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I'm having trouble digging through Scala's (somewhat sparse?) documentation on the new 2.10 release. I have a situation where I am reading data recursively from a source without type information. On the time of reading I know the expected type, so I can check whether that type aligns with the incoming data.

My problem is: When attempting to retrieve a collection object with type parameters (for instance an Array[Int]), how can I use the expected type to ensure that the read values are of the correct type?

So far I've fiddled around with code provided by the Scala Api that allows you to extract type-parameters. I also read about the Class Tags and how they can be used to create Arrays. So my next thought was to 1) find the type parameter, 2) create an array from that type and 3) see if the read data fits without exceptions, like so:

val paramType = paramInfo[Array[X]]  // Step 1: Find the X type parameter
val array     = Array[paramType](size) // Step 2: Can't use TypeTags#Type as a normal Java type...
// Step 3: Feed data into the array and hope for the best
// Step 4: Profit!

Since the above paramType gives me the Type, it should be a simple matter of converting that type to a class tag. But the answer illudes me.

To be honest this solution seems a bit messy to me, but I haven't been able to figure out anything smarter. If there are alternative solutions I'm all ears!

Thanks in advance.

Edit: To clarify, my above example should demonstrate that I want to extract type X from Array[Int] (for example) and then make an instance of an array containing that particular type. Hope that made it clearer.

Edit: Perhaps further clarification is in order (did I really make it that unclear? :-) ). I want to read a collection from a data-source. And I want that collection to be typed with the correct, expected, type. So let's say I call the method readData. Since I know what type to expect I give it a type parameter of that expected type. As an example, let's say Array[Int]. It could be Array[String] or Iterable[Any] or simply Null or whatever. When the readData method is called, I would like to match the given, expected type (Array[Int]) to the type of the data read from the external source. If the found type is the same type - or a subtype - of the expected type we, can cast and return the data. If not, an exception is thrown, informing the user that the found data wasn't of the expected type. So to sum it up: How do I make a call to readData[Array[Int]] work?

Edit: I solved the issue by creating an Array[Any], retrieve the expected type (X above) and iterate the array to see if the elements are of the same type (or subtype) of X. If they are, we can safely cast to Array[X]. In the example below the expected type is represented by E. It's pretty hackish, I know, but again: I'd love to see alternatives...

// Matches if the type of o corresponds (<:<) to the type of x
def verifyType(o : Any, x : Type) : Boolean = { ... } 

// Get the type of the array parameter (X)
val tpe = reflect.runtime.universe.typeOf[E] tpe match {  
  // The returned Type is not an instance of universe.Type - hence the cast              
  case TypeRef(_, _, args) => args.asInstanceOf[List[Type]] 
  case _ => throw new IllegalArgumentException("Could not find type parameters in type " + tpe)

// Iterate the array and make sure the types match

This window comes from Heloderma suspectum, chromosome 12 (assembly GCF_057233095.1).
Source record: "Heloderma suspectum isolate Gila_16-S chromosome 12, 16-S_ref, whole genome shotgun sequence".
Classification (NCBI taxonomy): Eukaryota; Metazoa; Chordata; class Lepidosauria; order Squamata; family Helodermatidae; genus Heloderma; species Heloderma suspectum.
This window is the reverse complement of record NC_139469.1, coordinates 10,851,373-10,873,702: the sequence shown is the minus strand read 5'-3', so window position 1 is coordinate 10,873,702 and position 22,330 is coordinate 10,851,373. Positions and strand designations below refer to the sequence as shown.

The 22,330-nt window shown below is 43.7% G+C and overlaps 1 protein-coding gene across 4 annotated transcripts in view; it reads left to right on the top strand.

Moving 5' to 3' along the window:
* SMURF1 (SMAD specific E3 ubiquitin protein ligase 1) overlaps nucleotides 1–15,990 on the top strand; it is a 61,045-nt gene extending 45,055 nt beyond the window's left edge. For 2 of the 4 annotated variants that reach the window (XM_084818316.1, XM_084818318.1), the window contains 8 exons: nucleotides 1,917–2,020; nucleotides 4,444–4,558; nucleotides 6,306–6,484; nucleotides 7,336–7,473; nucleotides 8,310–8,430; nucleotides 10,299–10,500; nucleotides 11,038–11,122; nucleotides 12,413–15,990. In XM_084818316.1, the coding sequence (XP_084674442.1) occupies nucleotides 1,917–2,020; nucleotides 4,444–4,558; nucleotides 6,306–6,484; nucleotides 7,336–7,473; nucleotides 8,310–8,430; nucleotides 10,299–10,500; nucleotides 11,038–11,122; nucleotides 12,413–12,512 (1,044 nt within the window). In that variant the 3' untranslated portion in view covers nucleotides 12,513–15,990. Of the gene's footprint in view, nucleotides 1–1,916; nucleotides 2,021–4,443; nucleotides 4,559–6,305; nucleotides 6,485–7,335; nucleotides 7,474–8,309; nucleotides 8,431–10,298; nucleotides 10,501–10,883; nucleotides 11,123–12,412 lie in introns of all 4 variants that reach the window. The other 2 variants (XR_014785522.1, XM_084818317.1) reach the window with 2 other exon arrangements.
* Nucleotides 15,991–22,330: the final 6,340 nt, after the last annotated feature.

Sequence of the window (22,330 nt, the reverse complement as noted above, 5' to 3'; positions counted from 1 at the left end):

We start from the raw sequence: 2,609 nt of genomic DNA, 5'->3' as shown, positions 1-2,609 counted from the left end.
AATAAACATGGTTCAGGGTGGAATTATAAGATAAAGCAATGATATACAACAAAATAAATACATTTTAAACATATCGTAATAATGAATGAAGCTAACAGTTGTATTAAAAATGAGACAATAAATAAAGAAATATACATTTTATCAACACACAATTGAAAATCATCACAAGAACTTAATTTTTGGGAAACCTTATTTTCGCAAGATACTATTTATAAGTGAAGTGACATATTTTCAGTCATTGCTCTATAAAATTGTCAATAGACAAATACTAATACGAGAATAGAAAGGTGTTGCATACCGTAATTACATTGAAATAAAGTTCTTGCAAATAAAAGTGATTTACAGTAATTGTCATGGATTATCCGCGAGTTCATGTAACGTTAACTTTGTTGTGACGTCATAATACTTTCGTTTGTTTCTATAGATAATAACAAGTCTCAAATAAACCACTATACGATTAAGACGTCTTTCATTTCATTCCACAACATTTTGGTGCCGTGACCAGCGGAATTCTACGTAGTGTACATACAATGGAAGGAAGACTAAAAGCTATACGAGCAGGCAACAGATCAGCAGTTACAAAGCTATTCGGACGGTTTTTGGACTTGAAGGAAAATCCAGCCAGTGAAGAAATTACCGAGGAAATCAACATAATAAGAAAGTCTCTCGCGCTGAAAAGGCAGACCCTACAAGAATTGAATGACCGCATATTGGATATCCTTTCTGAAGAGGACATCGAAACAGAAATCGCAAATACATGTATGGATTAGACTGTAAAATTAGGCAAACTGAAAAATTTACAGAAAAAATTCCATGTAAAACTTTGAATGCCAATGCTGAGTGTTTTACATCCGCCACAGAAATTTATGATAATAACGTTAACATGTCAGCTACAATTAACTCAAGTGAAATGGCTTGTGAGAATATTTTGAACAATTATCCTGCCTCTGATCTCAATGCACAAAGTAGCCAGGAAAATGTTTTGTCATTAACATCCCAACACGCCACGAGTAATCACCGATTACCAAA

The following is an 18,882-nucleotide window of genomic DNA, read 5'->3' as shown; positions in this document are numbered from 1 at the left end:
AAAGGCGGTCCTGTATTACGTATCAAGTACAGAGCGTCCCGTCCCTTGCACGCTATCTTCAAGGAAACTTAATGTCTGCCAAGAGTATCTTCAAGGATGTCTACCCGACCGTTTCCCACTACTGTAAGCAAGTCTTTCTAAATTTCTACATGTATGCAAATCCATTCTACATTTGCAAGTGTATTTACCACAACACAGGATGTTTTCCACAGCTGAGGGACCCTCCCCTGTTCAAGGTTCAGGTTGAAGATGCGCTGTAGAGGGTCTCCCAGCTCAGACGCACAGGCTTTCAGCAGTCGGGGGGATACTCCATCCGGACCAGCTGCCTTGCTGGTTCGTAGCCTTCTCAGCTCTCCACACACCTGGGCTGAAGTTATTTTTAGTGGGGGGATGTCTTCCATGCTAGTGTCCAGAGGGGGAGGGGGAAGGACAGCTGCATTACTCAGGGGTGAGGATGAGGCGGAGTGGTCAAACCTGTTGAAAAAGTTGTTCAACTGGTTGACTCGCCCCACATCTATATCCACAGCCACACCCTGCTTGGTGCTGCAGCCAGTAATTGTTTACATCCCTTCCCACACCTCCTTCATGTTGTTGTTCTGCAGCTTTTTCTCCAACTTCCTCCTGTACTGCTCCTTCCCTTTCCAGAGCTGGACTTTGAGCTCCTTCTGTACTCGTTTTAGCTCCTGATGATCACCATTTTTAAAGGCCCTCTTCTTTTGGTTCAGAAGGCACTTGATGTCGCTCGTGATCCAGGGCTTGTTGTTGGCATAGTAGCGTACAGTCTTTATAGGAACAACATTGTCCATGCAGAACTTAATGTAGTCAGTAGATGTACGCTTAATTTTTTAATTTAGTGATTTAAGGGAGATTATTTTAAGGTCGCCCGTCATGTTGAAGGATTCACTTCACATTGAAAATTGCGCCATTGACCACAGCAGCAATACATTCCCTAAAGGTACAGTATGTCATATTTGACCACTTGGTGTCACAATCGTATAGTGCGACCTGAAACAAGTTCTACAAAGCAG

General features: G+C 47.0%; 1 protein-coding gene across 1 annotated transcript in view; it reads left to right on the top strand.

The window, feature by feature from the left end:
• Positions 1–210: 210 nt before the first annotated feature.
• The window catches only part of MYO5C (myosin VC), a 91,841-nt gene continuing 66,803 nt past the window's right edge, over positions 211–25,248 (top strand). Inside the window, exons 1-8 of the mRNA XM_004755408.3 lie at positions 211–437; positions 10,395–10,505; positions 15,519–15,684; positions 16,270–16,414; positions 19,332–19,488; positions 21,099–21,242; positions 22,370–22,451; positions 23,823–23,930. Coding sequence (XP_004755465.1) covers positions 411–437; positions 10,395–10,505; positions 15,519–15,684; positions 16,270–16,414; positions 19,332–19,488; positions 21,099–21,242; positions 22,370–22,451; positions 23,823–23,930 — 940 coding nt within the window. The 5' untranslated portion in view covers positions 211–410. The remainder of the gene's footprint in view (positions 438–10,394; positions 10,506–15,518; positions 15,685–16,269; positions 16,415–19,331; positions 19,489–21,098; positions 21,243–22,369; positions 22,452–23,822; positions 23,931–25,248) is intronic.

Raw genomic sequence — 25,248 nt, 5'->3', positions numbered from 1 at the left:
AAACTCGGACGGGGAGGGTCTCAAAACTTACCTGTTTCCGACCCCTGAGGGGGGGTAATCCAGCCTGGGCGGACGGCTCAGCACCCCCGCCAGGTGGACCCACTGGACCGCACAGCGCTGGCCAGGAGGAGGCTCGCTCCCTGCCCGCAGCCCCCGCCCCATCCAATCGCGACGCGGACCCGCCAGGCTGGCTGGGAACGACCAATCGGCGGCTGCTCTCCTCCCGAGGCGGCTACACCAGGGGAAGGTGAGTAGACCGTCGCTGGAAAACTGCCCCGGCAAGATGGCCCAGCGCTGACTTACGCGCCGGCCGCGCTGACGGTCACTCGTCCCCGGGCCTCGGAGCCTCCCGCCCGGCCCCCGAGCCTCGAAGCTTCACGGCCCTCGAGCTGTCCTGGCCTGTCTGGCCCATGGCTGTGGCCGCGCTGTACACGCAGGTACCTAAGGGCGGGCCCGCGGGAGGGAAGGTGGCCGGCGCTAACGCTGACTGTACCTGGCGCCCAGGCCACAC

val hasWrongType = array.exists(e => !verifyType(e, tpe))

if (hasWrongType) throw new Exception(...) // The types does not fit
else array.asInstanceOf[E] // We can safely cast
share|improve this question

1 Answer 1

up vote 2 down vote accepted

You don't really need anything new in Scala 2.10 to do this, though instead of earlier versions' ClassManifest you use the replacement, ClassTag:

def makeArray[T : reflect.ClassTag](length: Int): Array[T] = {
  val tTag = implicitly[reflect.ClassTag[T]]

In the REPL:

scala> makeArray[String](5)
res0: Array[String] = Array(null, null, null, null, null)

With primitive types:

scala> makeArray[Int](5)
res1: Array[Int] = Array(0, 0, 0, 0, 0)

Edit: Take two:

def makeArrayLike(a: Array[_], length: Int): Array[_] = {
  val cA = a.getClass
  val cC = cA.getComponentType
  java.lang.reflect.Array.newInstance(cC, length).asInstanceOf[Array[_]]

In the REPL:

scala> val ai1 = Array[Int](1, 2, 3)
ai1: Array[Int] = Array(1, 2, 3)

scala> val as1 = Array[String]("one", "two", "three")
as1: Array[String] = Array(one, two, three)

scala> makeArrayLike(as1, 5)
res0: Array[_] = Array(null, null, null, null, null)

scala> makeArrayLike(ai1, 5)
res1: Array[_] = Array(0, 0, 0, 0, 0)
share|improve this answer
Thanks, but is the same possible with the type Array[Int]? So the type would be Array[Int] like so: makeArray[Array[Int]](5). I'm looking for a way to extract the type parameter and turn that into the array-type, like your type T above. –  Jens Egholm Feb 1 '13 at 1:53
@JensEgholm: Yup. Primitive types work fine, too. I edited my answer with an example. –  Randall Schulz Feb 1 '13 at 1:56
Well the problem is that I don't have the type of the object to create an array of. I know that the type is Array[X], and I need to extract X and make an array of that given type (to do my example above - which might not be the best way). –  Jens Egholm Feb 1 '13 at 1:59
Then my best recommendation is that you find a statically typed solution to whatever problem you're trying to solve. I added a solution, but it is statically vacuously typed... –  Randall Schulz Feb 1 '13 at 2:31
Why do you want to do this? It smells like bad design... –  Jesper Nordenberg Feb 1 '13 at 14:53

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